- Living Their Faith
- Special Reports
- Maps & Data
- Dear Abby
- Games & Puzzles
- Events & Exhibits
- Food & Drink
- Arts & Music
- Movies & TV
Watching the "American Idol" tour concert Sunday at Mohegan Sun Arena, I couldn't help but paraphrase Bruce Dickinson (aka Christopher Walken as the "Don't Fear the Reaper" record producer) on "Saturday Night Live." I thought, "I'll be honest. ... Fellas, it was sounding great. But I could've used a little more Erika Van Pelt."
Granted, I am a little biased, since Van Pelt has local roots. The 10th-place "Idol" finalist is from South Kingstown, R.I. She sang with the Chorus of Westerly as a kid and performed at the Sun's Wolf Den and Lucky's Lounge as an adult.
But she also was, on Sunday, simply stunning on her one solo. Yes, only one solo! Gyp! She stood still in front of a microphone stand and, with minimal musical accompaniment, hushed the arena with her take Pink's "Glitter in the Air." She avoided what some other "Idol" contestants do — project their lyrics at top volume and delight in vocal acrobats. Van Pelt seemed to feel the emotion of each line, conveying it all with her smoky, character-rich voice.
She did turn up for group numbers — "Moves Like Jagger," for instance — and to sing background vocals on other songs, including Elise Testone's fiery "Rumour Has It."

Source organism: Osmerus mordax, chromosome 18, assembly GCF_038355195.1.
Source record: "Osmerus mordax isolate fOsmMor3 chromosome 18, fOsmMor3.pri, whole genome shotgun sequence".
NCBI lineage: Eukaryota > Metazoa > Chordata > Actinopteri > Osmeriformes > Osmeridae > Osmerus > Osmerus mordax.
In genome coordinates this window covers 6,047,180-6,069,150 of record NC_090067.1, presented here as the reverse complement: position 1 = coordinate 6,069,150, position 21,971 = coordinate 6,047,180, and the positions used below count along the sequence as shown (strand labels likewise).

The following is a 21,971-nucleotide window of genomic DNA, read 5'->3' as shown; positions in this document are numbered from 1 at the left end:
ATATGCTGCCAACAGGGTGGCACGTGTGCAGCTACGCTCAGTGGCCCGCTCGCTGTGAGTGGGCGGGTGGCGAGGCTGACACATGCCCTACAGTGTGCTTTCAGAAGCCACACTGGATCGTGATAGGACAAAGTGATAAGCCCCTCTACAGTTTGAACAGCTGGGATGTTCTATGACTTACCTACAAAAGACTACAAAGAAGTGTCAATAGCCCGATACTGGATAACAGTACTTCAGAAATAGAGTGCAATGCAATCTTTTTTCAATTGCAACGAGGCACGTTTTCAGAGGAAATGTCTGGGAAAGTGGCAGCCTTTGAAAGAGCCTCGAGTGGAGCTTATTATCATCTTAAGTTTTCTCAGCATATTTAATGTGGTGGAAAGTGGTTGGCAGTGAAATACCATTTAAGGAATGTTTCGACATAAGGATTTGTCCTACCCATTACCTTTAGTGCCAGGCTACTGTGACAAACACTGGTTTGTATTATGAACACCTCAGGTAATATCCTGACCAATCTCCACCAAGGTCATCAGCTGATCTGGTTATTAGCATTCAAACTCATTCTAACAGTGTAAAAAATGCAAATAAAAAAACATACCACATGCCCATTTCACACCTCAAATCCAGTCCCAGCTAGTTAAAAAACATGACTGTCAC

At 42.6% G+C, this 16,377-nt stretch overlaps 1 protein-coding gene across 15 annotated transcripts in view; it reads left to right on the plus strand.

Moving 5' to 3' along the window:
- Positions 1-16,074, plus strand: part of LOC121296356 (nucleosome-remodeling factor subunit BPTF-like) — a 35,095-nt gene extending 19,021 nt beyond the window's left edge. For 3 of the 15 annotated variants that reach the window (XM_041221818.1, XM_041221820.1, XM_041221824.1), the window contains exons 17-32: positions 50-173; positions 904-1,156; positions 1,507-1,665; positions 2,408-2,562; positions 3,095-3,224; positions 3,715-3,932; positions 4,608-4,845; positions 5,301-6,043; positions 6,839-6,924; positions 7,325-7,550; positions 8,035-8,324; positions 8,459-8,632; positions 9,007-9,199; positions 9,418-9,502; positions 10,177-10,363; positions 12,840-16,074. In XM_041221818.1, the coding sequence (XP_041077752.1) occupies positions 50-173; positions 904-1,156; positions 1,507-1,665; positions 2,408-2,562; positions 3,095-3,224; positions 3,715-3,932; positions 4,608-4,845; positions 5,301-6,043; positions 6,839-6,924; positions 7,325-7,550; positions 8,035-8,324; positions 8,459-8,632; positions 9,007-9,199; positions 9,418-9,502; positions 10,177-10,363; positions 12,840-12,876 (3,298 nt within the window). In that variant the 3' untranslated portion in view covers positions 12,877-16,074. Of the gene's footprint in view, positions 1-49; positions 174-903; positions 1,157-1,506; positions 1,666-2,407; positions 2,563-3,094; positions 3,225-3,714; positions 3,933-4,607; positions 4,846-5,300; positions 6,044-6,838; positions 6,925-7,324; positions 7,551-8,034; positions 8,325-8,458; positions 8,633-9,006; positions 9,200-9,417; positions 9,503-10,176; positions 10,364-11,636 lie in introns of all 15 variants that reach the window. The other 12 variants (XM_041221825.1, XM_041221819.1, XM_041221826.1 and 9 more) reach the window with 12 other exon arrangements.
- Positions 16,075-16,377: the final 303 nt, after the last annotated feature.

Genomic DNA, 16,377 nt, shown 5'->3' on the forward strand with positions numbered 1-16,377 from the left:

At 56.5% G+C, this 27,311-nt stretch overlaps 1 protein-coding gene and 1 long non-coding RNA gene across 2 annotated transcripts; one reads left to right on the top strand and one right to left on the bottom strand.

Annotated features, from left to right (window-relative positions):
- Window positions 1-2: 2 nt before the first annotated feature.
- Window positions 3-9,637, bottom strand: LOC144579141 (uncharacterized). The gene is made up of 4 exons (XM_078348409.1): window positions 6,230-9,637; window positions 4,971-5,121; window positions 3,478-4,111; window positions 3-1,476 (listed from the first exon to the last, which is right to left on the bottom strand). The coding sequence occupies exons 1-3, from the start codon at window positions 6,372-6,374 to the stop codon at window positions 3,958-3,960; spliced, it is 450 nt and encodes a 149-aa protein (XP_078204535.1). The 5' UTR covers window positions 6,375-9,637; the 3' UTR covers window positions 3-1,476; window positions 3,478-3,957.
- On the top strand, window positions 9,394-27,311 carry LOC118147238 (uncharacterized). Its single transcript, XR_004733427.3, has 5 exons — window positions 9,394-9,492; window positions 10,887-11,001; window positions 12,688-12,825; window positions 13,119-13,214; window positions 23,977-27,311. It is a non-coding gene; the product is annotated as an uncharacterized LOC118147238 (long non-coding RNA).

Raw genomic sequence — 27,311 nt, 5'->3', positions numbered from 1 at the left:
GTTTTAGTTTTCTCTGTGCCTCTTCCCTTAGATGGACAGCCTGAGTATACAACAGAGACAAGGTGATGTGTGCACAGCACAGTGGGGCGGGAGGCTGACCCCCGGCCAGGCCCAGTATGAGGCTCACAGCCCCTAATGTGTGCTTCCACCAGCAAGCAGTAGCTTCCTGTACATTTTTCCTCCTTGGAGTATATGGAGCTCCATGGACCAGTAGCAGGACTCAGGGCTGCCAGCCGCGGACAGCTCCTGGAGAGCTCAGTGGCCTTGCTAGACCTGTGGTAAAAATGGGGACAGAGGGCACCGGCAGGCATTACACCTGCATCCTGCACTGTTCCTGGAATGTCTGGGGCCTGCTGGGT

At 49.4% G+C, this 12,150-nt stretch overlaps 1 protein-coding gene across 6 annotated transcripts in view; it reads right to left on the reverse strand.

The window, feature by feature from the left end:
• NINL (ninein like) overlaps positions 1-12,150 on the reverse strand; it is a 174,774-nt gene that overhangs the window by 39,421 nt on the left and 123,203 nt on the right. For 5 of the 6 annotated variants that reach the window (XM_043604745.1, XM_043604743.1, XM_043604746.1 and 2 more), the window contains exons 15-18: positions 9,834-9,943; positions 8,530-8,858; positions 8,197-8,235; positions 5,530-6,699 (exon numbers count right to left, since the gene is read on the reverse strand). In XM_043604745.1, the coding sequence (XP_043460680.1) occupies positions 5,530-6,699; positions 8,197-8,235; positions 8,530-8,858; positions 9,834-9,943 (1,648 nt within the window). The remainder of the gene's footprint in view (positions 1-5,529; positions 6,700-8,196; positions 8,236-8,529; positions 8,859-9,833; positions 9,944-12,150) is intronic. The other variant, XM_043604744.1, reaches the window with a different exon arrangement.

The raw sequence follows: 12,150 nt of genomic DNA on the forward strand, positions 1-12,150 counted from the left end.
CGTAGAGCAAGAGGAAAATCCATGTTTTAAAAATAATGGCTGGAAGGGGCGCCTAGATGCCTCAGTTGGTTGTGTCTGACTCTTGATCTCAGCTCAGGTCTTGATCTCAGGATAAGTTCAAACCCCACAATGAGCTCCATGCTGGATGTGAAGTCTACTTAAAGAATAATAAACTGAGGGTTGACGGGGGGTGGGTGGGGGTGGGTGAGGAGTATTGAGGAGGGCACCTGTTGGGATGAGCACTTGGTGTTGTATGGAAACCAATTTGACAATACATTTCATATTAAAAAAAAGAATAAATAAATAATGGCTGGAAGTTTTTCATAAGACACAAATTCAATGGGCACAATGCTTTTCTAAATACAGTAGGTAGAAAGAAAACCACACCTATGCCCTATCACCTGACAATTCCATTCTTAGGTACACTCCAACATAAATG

Van Pelt issues aside, what amazed me was how much these "Idol" concerts have improved since the Carrie Underwood-Bo Bice version I saw back in the day. That infamous show felt slapped-together and sloppy.
The current concert was a slickly produced piece of entertainment product. The choice of songs were a crowd-pleasing lot, and the pacing was expertly controlled. The performers weren't organized just based on when they were voted off the show; instead, they were worked into various parts of the concert. Production values were fairly high, from costumes to lights. (But, holy smokes, whoever designed the video graphics and the light show must have ADD. Fortunately, they both settled down a bit for concert's second half.)
What the show didn't have was any great chit-chat from the performers. Most of it involved their saying hello to Connecticut and asking if, in fact, Connecticut was ready to party.
Some other notes:
Whither Phillip Phillips? This year's "Idol" winner didn't come onstage till two hours — two hours! — into the concert. (There was an intermission in there, but still.) He easily had the most polished set and the most confident musical identity. He ran through songs from "Superstition" to "Somebody That I Used To Know" to his own hit single "Home." Phillips managed to avoid group numbers till the very last one in the show, when he looked more than a little awkward singing "Glad You Came."
Joshua Ledet killed it Sunday night. Powered by his pealing vocals and magnetic stage presence, his performances of "Runaway Baby" and "It's a Man's Man's Man's World" wowed the joint.
Deandre Brackensick and Joshua almost upstaged Jessica Sanchez when they acted as her backup singers for "Proud Mary." Their recreation of the signature Tina Turner dance moves were a riot — and spot-on.
Heejun Han seemed to have wandered in from amateur night at some local bar. Even one solo for him was too much.